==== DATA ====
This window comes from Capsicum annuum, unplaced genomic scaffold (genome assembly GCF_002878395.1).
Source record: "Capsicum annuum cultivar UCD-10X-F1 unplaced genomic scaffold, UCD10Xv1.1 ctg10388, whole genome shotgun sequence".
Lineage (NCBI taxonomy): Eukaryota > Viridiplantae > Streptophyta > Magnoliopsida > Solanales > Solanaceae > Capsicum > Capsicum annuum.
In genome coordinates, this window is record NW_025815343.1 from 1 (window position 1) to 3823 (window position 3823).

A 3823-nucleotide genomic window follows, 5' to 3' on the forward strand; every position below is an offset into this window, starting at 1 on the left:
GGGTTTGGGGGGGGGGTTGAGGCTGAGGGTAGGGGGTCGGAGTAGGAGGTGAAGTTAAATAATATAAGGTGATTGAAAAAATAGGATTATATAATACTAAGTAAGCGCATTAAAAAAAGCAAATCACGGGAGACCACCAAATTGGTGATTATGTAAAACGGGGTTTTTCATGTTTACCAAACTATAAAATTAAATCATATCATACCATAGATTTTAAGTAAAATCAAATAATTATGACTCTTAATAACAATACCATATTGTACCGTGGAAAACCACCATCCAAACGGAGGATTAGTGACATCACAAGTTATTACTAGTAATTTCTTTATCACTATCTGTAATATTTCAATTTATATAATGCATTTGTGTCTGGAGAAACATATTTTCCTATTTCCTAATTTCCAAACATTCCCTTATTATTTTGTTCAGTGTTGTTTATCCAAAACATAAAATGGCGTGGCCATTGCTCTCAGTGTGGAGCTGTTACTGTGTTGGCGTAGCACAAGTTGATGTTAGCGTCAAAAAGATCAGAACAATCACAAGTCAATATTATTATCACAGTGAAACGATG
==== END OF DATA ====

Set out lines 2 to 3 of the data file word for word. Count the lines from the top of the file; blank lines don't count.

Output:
Source record: "Capsicum annuum cultivar UCD-10X-F1 unplaced genomic scaffold, UCD10Xv1.1 ctg10388, whole genome shotgun sequence".
Lineage (NCBI taxonomy): Eukaryota > Viridiplantae > Streptophyta > Magnoliopsida > Solanales > Solanaceae > Capsicum > Capsicum annuum.